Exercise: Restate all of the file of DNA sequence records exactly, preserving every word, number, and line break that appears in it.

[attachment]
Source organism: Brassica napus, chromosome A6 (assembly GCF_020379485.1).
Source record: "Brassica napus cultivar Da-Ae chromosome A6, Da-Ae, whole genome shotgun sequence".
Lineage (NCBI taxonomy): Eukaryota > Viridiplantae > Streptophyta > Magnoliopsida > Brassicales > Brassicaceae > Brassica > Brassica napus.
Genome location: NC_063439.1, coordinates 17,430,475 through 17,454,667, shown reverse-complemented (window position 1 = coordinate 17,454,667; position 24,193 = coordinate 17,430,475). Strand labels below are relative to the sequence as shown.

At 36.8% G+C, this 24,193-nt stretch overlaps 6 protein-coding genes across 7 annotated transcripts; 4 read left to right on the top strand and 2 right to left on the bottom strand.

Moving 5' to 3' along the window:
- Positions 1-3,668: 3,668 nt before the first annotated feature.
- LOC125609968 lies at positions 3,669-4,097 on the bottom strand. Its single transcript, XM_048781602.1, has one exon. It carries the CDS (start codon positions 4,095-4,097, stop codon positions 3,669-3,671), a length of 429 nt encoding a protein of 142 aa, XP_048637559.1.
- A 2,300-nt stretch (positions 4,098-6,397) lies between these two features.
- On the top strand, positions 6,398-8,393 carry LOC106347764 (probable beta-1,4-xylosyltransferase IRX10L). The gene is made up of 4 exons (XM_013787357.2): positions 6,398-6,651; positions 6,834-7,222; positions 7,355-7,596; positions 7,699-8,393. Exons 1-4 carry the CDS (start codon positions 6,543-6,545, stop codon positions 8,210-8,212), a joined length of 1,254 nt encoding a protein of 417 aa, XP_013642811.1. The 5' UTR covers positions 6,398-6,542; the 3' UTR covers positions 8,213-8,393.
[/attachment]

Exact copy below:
Source organism: Brassica napus, chromosome A6 (assembly GCF_020379485.1).
Source record: "Brassica napus cultivar Da-Ae chromosome A6, Da-Ae, whole genome shotgun sequence".
Lineage (NCBI taxonomy): Eukaryota > Viridiplantae > Streptophyta > Magnoliopsida > Brassicales > Brassicaceae > Brassica > Brassica napus.
Genome location: NC_063439.1, coordinates 17,430,475 through 17,454,667, shown reverse-complemented (window position 1 = coordinate 17,454,667; position 24,193 = coordinate 17,430,475). Strand labels below are relative to the sequence as shown.

At 36.8% G+C, this 24,193-nt stretch overlaps 6 protein-coding genes across 7 annotated transcripts; 4 read left to right on the top strand and 2 right to left on the bottom strand.

Moving 5' to 3' along the window:
- Positions 1-3,668: 3,668 nt before the first annotated feature.
- LOC125609968 lies at positions 3,669-4,097 on the bottom strand. Its single transcript, XM_048781602.1, has one exon. It carries the CDS (start codon positions 4,095-4,097, stop codon positions 3,669-3,671), a length of 429 nt encoding a protein of 142 aa, XP_048637559.1.
- A 2,300-nt stretch (positions 4,098-6,397) lies between these two features.
- On the top strand, positions 6,398-8,393 carry LOC106347764 (probable beta-1,4-xylosyltransferase IRX10L). The gene is made up of 4 exons (XM_013787357.2): positions 6,398-6,651; positions 6,834-7,222; positions 7,355-7,596; positions 7,699-8,393. Exons 1-4 carry the CDS (start codon positions 6,543-6,545, stop codon positions 8,210-8,212), a joined length of 1,254 nt encoding a protein of 417 aa, XP_013642811.1. The 5' UTR covers positions 6,398-6,542; the 3' UTR covers positions 8,213-8,393.